This means that for any author querying me, let alone most agents, it’s a good idea to budget somewhere of 1 to 6 months minimum—this includes if we request a partial, and then a full. We do not intentionally drag out the process, but there are so many tasks at hand, and a desire to ensure our current authors are given full attention, that most authors will find themselves waiting a lengthy time for a response from an agent.

So what does this mean for the person who wants to do an exclusive submission? That’s generally not a good idea, and most agents will not demand an exclusive. Additionally this means that taking the time to be strategic in whom you query, as well as ensuring your idea is fully “baked” is essential beforehand. It’s a great idea to ensure whomever you query is a good fit, since you will have to wait for this query process to play itself out for every agent.

The reality is that no agent will never force you to rush the process. While there is generally a level of anxiety that comes with approaching agents, please note we are each going to move at our own pace—as we will not generally read your requested materials within minutes of receipt. It’s best to budget potentially weeks/months, before we read your book idea. It’s not personal thing, we are literally trying to juggle our daily responsibilities with the creative side of our job. It’s to an author’s advantage to allow us to be in an open and creative mode (without the daily pressure of organizational tasks), so that we can hopefully enjoy and connect with the story you’ve created.

Lastly, I noted that the idea needs to be fully “baked”—in that the book that is being proposed has been fully fleshed out—that the writing is the best it can be and that the story is standing on its best legs. I find it disconcerting when I’ve requested someone’s book (partial or full) and realize quickly that it’s not remotely ready. I will do my best to read what is requested in its entirety, but if there are too many issues, I will stop reading as soon as page five of any book. This means that not only do I need to send a rejection, but now it will take additional time to write a letter that could have been avoided if the person had slowed down and made sure the book was fully ready for agent eyes. I do not enjoy sending rejections, but the teacher in me will always strive to provide some input that can hopefully help the author on the path to publishing.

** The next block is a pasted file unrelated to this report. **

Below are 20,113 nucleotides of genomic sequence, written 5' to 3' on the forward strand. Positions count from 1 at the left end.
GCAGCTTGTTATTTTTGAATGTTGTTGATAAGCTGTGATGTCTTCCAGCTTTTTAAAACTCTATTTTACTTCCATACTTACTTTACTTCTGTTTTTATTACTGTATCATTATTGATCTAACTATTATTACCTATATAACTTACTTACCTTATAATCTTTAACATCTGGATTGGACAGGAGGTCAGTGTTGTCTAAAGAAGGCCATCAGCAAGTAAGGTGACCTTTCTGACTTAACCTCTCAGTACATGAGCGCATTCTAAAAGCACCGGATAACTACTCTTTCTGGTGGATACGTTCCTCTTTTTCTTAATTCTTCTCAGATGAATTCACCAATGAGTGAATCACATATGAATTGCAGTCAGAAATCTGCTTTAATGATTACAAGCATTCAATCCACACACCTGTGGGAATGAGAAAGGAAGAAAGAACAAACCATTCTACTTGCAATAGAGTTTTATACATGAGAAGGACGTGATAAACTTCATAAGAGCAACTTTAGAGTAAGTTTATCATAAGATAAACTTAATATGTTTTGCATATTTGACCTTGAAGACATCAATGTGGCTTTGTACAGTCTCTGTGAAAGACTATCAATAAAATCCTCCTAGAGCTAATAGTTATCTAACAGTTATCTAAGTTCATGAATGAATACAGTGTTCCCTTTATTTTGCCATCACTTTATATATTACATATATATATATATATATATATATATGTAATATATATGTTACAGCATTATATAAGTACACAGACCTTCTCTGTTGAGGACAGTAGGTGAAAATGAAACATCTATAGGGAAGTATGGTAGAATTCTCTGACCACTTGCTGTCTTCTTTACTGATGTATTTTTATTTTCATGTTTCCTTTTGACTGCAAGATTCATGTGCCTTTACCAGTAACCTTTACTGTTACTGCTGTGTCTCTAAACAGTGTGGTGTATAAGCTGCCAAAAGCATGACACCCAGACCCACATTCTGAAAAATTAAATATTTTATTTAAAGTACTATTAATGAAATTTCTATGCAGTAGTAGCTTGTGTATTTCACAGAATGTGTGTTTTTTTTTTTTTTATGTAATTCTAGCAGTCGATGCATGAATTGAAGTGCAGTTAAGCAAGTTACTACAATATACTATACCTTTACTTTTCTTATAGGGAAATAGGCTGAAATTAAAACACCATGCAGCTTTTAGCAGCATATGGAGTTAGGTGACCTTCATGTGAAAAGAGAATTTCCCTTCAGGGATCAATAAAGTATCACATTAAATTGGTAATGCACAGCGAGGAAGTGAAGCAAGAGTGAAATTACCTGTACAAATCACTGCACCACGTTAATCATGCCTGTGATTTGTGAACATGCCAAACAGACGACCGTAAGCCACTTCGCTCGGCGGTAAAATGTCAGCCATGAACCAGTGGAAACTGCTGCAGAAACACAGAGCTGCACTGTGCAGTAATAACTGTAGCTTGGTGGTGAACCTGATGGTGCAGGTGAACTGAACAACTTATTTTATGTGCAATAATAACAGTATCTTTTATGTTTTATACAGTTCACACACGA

This is why I have a very strict policy that I will not request a revise & rewrite if the book has too many issues. If the story is good, but there are some minor kinks that can be hammered out with a few more drafts—and I really like it, as well as the professionalism of the author, I will request the R&R, but this only happens less than 2% of the time.

Ideally, it’s always better if you take as much time as possible to make your book the best it can be. It will usually generate more interest from agents, as well as a smoother progression to publication. If the writing is strong, the odds are already in the author’s favor—and that also means I hopefully get the opportunity to work with that author too!